Students will already know some of these from their small group work, but they can then mingle and ask others in the class, ‘Have you just been to Sweden?’ etc.  (no pointing at the sheet allowed)

Guess who?

This works better with groups which have worked together a little before. Each group member writes 2-3 sentences about themselves (anything they want to share). These are collected in and read aloud (by you or the students) and everyone writes down who they think each one refers to before the answers are revealed at the end.

An alternative is for 1 of 3 pieces of information to be a lie. In this version, we don’t have to guess who, but guess which piece of information is untrue.

Creating a sense of group identity

As well as getting to know each other better, we can also focus on creating a positive group identity.

Class Yearbook or Photo Album

Over the course of the year, a scrapbook (or the digital equivalent) is gradually built up by members of the class. You could begin with photos and a short bio about each member, then add updates as often as you and the class wish. This could cover what has been learnt, any social activities or trips, creative writing or articles, whatever seems appropriate.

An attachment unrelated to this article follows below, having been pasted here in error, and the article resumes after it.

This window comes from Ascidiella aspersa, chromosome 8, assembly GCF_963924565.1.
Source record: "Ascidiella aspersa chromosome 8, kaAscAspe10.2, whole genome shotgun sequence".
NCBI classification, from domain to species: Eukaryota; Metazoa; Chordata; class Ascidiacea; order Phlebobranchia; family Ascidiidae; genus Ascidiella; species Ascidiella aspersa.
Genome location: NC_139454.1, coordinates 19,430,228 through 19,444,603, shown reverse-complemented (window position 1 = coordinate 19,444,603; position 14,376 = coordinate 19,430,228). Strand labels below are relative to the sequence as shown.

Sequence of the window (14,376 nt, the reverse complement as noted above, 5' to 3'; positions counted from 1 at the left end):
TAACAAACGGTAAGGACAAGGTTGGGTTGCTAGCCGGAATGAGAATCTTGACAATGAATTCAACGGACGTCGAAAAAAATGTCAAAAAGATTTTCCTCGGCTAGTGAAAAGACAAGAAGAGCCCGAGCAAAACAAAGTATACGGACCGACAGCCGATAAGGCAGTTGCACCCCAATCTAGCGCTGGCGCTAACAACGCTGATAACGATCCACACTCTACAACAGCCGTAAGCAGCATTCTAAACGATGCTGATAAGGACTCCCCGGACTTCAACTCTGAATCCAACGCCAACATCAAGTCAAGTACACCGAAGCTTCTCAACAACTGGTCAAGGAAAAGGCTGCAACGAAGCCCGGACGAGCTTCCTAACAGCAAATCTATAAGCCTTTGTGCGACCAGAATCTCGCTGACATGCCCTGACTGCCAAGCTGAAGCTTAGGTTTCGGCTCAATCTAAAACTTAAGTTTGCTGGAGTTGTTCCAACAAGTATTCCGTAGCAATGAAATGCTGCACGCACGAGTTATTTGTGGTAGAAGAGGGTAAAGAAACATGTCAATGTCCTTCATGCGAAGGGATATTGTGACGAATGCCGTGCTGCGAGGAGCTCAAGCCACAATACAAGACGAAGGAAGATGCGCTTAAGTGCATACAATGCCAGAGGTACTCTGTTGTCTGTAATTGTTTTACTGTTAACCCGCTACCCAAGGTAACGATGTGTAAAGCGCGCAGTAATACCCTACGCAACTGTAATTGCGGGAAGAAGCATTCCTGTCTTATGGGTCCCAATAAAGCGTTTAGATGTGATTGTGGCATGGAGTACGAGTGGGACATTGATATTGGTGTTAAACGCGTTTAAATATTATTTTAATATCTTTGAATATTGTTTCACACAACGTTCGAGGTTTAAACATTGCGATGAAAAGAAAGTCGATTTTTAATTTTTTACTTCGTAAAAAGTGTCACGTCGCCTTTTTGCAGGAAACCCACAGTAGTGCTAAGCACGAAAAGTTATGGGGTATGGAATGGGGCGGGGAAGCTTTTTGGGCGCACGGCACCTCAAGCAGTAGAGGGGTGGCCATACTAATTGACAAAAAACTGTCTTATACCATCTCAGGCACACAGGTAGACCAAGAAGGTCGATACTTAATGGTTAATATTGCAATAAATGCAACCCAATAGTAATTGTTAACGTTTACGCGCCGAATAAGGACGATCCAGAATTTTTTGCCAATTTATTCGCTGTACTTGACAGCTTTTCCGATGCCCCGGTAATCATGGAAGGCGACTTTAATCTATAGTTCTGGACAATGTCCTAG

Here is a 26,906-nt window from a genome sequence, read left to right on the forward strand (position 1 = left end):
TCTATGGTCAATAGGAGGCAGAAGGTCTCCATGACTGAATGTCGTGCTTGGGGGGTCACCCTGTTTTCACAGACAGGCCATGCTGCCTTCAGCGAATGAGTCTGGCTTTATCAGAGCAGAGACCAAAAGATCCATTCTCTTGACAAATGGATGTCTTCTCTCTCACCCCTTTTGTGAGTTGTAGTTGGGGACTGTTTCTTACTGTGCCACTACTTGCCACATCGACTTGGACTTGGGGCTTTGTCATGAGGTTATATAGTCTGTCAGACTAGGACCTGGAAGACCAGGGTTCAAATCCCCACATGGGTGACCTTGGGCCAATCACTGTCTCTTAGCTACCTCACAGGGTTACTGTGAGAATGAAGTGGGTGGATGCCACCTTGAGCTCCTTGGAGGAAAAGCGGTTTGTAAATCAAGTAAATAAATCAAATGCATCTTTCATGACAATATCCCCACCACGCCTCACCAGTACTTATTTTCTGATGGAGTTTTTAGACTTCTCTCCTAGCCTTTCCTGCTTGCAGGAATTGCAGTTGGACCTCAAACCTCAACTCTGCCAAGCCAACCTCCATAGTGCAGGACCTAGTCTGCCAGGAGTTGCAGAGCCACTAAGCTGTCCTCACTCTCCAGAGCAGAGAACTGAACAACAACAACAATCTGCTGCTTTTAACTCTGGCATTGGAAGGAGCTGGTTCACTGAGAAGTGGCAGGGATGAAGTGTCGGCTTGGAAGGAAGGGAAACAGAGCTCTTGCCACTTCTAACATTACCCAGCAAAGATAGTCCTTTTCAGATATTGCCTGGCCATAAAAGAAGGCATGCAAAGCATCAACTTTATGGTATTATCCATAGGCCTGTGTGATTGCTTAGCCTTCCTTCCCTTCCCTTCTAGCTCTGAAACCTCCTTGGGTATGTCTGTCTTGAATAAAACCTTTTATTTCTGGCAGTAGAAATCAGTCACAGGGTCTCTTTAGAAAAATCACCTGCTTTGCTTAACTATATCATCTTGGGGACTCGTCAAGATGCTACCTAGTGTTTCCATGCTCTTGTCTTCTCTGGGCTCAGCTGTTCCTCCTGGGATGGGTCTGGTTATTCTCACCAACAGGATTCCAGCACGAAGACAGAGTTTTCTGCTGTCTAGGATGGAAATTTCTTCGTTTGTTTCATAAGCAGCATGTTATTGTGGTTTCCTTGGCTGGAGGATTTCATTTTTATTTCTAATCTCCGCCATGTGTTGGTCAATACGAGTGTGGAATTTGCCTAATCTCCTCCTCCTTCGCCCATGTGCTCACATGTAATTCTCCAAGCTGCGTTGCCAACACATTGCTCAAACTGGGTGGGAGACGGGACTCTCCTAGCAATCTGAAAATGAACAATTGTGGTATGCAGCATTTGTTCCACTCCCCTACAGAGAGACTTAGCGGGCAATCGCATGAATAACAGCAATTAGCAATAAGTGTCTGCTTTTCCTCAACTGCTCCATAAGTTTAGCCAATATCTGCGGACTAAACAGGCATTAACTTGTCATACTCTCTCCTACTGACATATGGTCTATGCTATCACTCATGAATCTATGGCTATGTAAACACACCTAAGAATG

At the end of the year, contact details could be added for those that wish to keep in touch if the group is breaking up, and maybe include a letter from the teacher about the experience of teaching the group.

Class history

(this idea comes from the wonderful Classroom Dynamics- Jill Hadfield)

Exactly how you do this will depend on the age range of your students. The idea is for each student to research a different year or other short period of time in the past and find out what everyone in the class did or was doing at that time.

After a mingle activity where they interview each other, the information can be put together on a time–line.  This is a great activity for working together and getting to know each other (not to mention using past tenses)

In my next post I plan to look at some activities for developing the class’s awareness of how groups work together and how they, individually, are contributing to the group. Feel free to sign up to be sent this post by email- button on the right.

 

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Drilling-based activities: preparation light, student generated ways to build fluency. What’s not to like?

Drilling